Born: January 3, 1883
Died: February 2, 1957
Period: 20th Century
Mikhail Fabianovich Gnesin (also spelled Gnessin) was born in Rostov, Russia, on the Don River near the Sea of Azov. After studying at the Rostov Technical Institute, Gnesin began his musical studies with Georgi Konius at the St. Petersburg Conservatory in 1899. That same year, Gnesin's four older sisters, professional musicians all, founded the Gnesin Institute of Musical Art, also at St. Petersburg.
Gnesin remained with the St.Read more Petersburg Conservatory until 1908, taking classes under composers Nikolai Rimsky-Korsakov, Alexander Glazunov, and Anatol Lyadov. Gnesin's early Symphonic Fragment after Shelley: Prometheus Unbound, Op. 4, earned him a jury prize in 1908, and demonstrates how well Gnesin absorbed the orchestral language taught under the masters at the St. Petersburg Conservatory. Also in 1908, Gnesin became a founder member of the Jewish Folk Art Society, a group of composers and artists headed by the "Jewish Glinka," Joel Engel. Engel's group, which also included Lazare Saminsky, Alexander Krein, and Joseph Achron among others, sought to bring artistic expression to themes drawn from Jewish folklore. In hindsight, musicologists have dubbed this group the "New Jewish School." Gnesin was a major contributor to the genre, composing operas, chamber music, songs, and a few orchestral works based on Jewish melodic themes.
After a brief period studying abroad, in 1912 - 1913 Gnesin worked as a composer in the company of influential avant-garde theater director Vsevolod Meyerhold. During this time, Gnesin worked toward developing a type of musical speech composition he referred to as "musical reading" which he utilized in his operas The Maccabeans and The Youth of Abraham. Pitches and rhythms are supplied for text, but Gnesin specifies that the passages are to be "recited" rather than sung. The purpose was to relieve his operas of boring, long-winded passages of recitative. But the technique of "musical reading" could hardly avoid resulting in speech that was heavily stylized, especially when performed by the eccentric actors associated with Meyerhold.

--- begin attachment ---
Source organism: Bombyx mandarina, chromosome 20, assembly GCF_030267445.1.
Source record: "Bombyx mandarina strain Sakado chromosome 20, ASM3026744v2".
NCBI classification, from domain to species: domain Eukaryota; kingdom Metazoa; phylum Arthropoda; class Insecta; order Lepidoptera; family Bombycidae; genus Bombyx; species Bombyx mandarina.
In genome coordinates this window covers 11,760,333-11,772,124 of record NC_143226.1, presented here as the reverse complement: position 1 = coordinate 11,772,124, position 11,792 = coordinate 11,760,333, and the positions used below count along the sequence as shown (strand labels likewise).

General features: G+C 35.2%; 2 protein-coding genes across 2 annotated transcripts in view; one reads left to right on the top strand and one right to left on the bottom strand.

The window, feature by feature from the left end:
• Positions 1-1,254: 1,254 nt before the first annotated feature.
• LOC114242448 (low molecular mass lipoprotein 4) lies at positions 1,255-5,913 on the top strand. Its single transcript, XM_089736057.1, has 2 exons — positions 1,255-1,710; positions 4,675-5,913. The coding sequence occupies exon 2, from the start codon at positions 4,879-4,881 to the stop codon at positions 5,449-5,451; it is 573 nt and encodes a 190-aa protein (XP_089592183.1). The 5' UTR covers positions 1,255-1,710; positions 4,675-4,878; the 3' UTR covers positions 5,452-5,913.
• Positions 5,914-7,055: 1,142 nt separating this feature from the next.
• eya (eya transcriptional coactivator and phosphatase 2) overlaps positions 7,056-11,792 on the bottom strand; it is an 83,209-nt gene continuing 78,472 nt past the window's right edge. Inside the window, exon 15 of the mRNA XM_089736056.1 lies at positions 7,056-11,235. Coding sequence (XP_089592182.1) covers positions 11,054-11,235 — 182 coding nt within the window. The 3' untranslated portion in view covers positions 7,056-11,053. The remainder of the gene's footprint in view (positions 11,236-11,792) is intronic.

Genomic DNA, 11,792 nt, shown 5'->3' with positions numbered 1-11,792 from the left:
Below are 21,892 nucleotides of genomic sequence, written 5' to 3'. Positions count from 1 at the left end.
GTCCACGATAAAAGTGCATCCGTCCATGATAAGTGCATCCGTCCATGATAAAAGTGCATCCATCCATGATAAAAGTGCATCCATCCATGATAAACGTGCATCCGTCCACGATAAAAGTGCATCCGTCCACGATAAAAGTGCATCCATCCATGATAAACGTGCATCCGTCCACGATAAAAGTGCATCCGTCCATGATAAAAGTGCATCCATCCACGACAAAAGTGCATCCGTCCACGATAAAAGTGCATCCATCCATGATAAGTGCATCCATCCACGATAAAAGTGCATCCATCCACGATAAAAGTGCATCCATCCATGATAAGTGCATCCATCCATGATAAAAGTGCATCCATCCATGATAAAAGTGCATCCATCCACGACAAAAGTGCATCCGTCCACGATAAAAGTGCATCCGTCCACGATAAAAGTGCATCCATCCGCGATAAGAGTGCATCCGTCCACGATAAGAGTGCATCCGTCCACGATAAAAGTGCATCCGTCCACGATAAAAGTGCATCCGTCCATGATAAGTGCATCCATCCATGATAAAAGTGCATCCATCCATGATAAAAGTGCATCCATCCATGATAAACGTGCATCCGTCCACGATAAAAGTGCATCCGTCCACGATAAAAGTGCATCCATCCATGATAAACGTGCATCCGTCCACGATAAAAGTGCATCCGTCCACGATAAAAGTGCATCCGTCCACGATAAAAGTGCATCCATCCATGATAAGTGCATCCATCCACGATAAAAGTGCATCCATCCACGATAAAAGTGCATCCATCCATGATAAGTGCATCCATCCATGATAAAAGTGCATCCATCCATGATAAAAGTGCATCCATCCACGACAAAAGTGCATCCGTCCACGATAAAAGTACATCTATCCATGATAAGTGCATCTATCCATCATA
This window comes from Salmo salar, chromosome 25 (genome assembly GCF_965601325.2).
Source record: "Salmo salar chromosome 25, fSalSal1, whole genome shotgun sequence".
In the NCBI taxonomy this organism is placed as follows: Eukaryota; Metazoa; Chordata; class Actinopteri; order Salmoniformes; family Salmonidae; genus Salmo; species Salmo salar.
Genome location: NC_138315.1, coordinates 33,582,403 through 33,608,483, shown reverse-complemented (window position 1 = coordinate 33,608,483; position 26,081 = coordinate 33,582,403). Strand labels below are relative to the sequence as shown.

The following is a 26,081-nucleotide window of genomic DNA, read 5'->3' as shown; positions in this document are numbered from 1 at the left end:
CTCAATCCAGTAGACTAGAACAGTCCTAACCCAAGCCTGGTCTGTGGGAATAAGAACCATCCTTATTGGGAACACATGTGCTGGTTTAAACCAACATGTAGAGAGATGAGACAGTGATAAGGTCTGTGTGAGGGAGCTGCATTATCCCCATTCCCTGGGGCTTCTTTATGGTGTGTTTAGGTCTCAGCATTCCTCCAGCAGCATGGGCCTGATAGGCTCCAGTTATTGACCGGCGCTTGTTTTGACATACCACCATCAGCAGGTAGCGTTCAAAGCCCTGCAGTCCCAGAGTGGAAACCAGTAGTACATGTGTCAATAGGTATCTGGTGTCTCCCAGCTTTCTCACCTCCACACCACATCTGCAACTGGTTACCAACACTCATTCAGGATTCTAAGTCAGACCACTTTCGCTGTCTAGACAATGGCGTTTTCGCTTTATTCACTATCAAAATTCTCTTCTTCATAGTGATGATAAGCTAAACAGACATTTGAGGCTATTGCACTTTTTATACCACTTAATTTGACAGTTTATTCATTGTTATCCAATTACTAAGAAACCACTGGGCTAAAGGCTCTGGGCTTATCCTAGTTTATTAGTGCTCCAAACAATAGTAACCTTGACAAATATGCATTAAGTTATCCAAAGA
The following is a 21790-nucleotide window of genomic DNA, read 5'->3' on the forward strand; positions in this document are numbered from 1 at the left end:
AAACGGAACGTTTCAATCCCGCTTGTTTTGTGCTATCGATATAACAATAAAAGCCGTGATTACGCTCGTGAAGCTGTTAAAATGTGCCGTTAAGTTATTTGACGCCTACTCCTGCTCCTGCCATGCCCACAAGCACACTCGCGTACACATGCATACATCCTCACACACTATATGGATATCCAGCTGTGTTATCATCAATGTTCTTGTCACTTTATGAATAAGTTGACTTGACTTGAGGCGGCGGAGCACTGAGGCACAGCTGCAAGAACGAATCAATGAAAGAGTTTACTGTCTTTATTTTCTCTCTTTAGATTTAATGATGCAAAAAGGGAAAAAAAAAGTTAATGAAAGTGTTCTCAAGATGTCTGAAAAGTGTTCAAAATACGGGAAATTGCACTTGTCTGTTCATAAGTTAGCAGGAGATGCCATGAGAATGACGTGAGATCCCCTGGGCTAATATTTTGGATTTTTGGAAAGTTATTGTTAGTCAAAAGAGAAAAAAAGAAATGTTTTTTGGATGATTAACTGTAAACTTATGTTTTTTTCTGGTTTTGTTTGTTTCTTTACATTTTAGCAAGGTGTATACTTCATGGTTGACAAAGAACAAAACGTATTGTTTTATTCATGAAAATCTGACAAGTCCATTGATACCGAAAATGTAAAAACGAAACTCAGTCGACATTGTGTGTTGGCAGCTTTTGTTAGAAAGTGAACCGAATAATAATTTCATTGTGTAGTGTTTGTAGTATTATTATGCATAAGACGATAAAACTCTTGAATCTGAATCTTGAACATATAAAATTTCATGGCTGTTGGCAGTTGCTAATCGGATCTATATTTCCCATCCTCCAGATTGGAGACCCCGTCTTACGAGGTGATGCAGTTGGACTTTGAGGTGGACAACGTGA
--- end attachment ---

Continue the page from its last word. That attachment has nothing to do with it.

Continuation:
In 1913, Gnesin settled into a teaching post in his hometown of Rostov. Around 1915, the influence of Scriabin can be detected creeping into Gnesin's work in the form of wayward transitional passages and out-of-key harmonic coloring, such as is found in the Requiem for two violins, viola, cello, and piano, Op. 11. These characteristics may be found in his works up until about 1923, when Gnesin left Rostov to join his sisters teaching at the Gnesin Institute in St. Petersburg.
In 1925, Gnesin added classes at the Moscow Conservatoire to his work regimen, and composed the only work that kept his name on Russian concert programs in later years: the Symphonic Monument: 1905-17. Based on texts of poet Sergey Yesenin, this was one of the first musical works of any kind based on the October Revolution, and a favorite concert "war horse" of the Soviet regime. As Gnesin's duties as a teacher increased, his compositions became sparser, and he composed very little after 1935. That year, Gnesin was able to transfer to the Leningrad Conservatory, where he taught until the end of the Second World War. In 1945, Gnesin was named head of the Institute already bearing his name, and remained in this post until his death at age 74 in 1957.
In Russia, Gnesin's work as an educator and as a builder of the famed Gnesin Institute is held in far higher regard than that of his compositions. However, Gnesin was a true pioneer of Jewish art music, as evidenced in such fine works as the orchestral suite The Jewish Band at the Ball in Nothingtown, Op. 41. Read less
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